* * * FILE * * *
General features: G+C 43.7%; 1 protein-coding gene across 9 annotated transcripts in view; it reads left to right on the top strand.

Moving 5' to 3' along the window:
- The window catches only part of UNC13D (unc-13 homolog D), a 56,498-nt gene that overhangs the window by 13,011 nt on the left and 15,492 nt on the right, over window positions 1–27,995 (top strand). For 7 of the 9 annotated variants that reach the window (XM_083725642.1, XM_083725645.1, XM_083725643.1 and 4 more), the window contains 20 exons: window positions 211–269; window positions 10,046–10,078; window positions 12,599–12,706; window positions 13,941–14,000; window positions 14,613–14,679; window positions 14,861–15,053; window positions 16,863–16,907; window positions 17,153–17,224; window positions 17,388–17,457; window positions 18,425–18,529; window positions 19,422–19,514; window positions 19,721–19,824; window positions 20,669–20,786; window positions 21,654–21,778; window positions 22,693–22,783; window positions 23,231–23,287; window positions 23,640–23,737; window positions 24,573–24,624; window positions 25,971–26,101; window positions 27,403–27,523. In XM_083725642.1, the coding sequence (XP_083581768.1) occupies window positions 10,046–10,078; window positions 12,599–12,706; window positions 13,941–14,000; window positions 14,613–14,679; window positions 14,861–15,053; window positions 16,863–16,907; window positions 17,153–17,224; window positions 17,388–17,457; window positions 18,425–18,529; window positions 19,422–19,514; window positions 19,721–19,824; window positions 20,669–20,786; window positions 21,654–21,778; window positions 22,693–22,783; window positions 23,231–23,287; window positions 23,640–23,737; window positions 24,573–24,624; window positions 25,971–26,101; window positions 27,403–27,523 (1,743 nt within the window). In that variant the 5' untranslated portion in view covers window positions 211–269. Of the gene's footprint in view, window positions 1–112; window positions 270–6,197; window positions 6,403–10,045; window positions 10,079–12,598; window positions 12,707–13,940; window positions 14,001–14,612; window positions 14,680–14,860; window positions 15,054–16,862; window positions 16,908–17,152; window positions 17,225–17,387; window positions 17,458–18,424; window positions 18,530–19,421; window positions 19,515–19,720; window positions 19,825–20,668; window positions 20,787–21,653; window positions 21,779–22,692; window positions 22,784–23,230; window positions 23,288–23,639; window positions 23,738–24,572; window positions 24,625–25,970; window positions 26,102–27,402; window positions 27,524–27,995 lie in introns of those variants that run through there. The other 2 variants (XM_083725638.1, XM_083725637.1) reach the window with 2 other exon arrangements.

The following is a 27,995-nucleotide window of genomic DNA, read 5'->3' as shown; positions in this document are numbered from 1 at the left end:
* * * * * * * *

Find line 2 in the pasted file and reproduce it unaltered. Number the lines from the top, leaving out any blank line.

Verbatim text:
Moving 5' to 3' along the window: